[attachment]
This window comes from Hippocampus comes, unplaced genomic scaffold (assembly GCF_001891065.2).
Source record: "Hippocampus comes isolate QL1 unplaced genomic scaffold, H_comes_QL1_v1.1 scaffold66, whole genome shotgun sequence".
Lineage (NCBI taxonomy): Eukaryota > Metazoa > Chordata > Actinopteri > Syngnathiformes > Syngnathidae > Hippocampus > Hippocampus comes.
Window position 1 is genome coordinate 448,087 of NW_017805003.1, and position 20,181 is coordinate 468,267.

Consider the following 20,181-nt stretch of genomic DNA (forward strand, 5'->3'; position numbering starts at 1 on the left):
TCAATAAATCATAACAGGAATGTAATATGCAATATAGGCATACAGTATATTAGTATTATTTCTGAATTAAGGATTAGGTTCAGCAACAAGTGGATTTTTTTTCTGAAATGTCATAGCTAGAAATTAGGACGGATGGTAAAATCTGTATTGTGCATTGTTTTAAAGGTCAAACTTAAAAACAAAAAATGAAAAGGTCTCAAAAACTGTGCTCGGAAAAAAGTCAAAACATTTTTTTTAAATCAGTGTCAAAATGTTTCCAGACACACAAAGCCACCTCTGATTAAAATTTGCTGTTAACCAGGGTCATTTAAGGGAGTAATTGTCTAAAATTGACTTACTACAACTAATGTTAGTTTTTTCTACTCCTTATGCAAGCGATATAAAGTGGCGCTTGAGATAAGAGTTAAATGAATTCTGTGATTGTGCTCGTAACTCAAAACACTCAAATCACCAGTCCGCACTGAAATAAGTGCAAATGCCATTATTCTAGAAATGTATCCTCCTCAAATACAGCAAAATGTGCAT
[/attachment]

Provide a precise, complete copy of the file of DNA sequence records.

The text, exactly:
This window comes from Hippocampus comes, unplaced genomic scaffold (assembly GCF_001891065.2).
Source record: "Hippocampus comes isolate QL1 unplaced genomic scaffold, H_comes_QL1_v1.1 scaffold66, whole genome shotgun sequence".
Lineage (NCBI taxonomy): Eukaryota > Metazoa > Chordata > Actinopteri > Syngnathiformes > Syngnathidae > Hippocampus > Hippocampus comes.
Window position 1 is genome coordinate 448,087 of NW_017805003.1, and position 20,181 is coordinate 468,267.

Consider the following 20,181-nt stretch of genomic DNA (forward strand, 5'->3'; position numbering starts at 1 on the left):
TCAATAAATCATAACAGGAATGTAATATGCAATATAGGCATACAGTATATTAGTATTATTTCTGAATTAAGGATTAGGTTCAGCAACAAGTGGATTTTTTTTCTGAAATGTCATAGCTAGAAATTAGGACGGATGGTAAAATCTGTATTGTGCATTGTTTTAAAGGTCAAACTTAAAAACAAAAAATGAAAAGGTCTCAAAAACTGTGCTCGGAAAAAAGTCAAAACATTTTTTTTAAATCAGTGTCAAAATGTTTCCAGACACACAAAGCCACCTCTGATTAAAATTTGCTGTTAACCAGGGTCATTTAAGGGAGTAATTGTCTAAAATTGACTTACTACAACTAATGTTAGTTTTTTCTACTCCTTATGCAAGCGATATAAAGTGGCGCTTGAGATAAGAGTTAAATGAATTCTGTGATTGTGCTCGTAACTCAAAACACTCAAATCACCAGTCCGCACTGAAATAAGTGCAAATGCCATTATTCTAGAAATGTATCCTCCTCAAATACAGCAAAATGTGCAT